Issa introduces himself, then goes on to talk about the Church of the Nativity. He talks about his family’s history dating back to the time of Jesus and how his ancestors have always worked in the church. It is the most important place in the world to them.
“Okay, now, before we begin, did we discuss money? No?… Okay this time it’s for free but please, if you would like to make a donation… Let’s go on the tour of the church.”
Scene -­‐ Interview
Five men sit. They are the exiled fighters from the siege of the Church of the Nativity. It is 2015 and they are being interviewed.
Interviewer: “I need you to introduce yourselves, what was your role was and what can you remember from the siege?”
Taking a moment, the fighters gather their thoughts. They begin to speak: words, thoughts, feelings…
Video
The Israeli invasion of the West Bank comes on screen. We see tanks, helicopters and shooting. We see the fighters running across Manger Square, into the Church of the Nativity.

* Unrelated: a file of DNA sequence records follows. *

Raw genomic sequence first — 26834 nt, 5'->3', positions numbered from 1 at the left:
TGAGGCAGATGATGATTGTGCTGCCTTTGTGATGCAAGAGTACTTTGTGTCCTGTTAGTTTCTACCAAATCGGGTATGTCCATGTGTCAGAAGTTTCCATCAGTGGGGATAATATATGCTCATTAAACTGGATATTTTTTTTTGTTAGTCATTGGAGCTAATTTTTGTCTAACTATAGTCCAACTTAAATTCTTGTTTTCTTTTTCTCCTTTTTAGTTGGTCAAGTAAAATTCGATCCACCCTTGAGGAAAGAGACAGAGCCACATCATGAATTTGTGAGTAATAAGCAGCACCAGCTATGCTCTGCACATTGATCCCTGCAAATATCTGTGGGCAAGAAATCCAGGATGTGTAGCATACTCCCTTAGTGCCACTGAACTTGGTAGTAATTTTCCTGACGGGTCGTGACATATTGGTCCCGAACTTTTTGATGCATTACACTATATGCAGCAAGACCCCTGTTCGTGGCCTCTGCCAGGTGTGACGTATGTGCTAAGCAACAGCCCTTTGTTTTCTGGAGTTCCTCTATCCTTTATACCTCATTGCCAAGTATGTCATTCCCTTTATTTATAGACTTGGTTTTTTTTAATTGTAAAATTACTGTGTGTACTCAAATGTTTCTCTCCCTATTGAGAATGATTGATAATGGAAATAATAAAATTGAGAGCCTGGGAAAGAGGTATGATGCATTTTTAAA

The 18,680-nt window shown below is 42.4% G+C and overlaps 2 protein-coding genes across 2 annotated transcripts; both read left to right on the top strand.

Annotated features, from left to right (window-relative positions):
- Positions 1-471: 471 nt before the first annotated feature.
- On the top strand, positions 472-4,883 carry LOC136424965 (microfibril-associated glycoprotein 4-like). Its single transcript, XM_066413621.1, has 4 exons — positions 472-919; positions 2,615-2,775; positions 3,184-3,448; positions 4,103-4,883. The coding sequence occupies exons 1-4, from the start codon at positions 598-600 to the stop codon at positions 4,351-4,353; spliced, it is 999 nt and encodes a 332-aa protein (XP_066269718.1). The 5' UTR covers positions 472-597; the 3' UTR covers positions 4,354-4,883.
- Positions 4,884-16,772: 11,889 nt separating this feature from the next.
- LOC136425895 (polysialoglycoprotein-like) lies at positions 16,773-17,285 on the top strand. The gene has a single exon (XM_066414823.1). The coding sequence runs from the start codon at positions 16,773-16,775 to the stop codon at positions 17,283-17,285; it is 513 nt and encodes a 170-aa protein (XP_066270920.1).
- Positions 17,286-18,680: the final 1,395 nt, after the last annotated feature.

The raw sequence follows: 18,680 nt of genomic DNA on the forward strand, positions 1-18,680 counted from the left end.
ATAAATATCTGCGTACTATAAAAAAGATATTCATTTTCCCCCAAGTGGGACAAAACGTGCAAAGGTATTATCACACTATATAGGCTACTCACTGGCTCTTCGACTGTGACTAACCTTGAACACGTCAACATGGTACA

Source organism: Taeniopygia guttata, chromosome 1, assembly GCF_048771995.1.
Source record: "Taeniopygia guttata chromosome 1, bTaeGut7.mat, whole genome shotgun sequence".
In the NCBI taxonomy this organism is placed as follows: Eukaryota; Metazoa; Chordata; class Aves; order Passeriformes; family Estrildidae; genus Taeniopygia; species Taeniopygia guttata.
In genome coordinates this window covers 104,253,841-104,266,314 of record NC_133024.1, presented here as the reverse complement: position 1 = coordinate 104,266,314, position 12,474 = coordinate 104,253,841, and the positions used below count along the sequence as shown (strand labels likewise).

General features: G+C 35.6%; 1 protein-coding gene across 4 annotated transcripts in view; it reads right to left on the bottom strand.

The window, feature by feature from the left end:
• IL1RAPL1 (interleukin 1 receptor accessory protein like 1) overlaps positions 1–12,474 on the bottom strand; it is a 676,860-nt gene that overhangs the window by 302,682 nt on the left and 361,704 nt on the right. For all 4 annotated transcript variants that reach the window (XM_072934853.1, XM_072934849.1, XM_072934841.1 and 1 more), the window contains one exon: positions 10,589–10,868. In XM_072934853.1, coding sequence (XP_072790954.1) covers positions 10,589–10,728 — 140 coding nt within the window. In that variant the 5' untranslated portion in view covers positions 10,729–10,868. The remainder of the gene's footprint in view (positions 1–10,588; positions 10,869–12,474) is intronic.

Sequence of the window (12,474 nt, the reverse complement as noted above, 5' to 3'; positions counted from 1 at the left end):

Scene – Refuge in The Church of the Nativity
The men enter the church. It is mass and the prayer is taking place. They wait for the Father to finish. The men ask him if they can take refuge in the church. He is upset; why are they in the church? This is a Holy place and not for fighting. The fighters explain that the Israeli army is outside, there is nowhere else to go. The Father is concerned that they will bring the fighting inside the church but in the end decides that as long as the men show respect, they have the right to take refuge in the house of God.
Scene – Fighter calls home
The fighters organize themselves in the church. They bandage one man’s wound. He is bleeding heavily and is in much pain. He makes a phone call to his pregnant wife and tells her to look after herself.
The Israeli army begins to surround the church. The fighters position themselves ready for an attack.
Video
We see tanks, helicopters and snipers surround the church. The siege of the Church of the Nativity has begun.
Scene – The bell ringer is shot
Silence everywhere. The sound of speakers demanding the fighters to surrender. A quarrel begins between the men about what to do. Some want to take the injured out, others want to stay. One man wants to shoot back. During their discussion, the church bells begin to ring. Tension builds. One of the fighters goes out. Then a gun shot. Panic.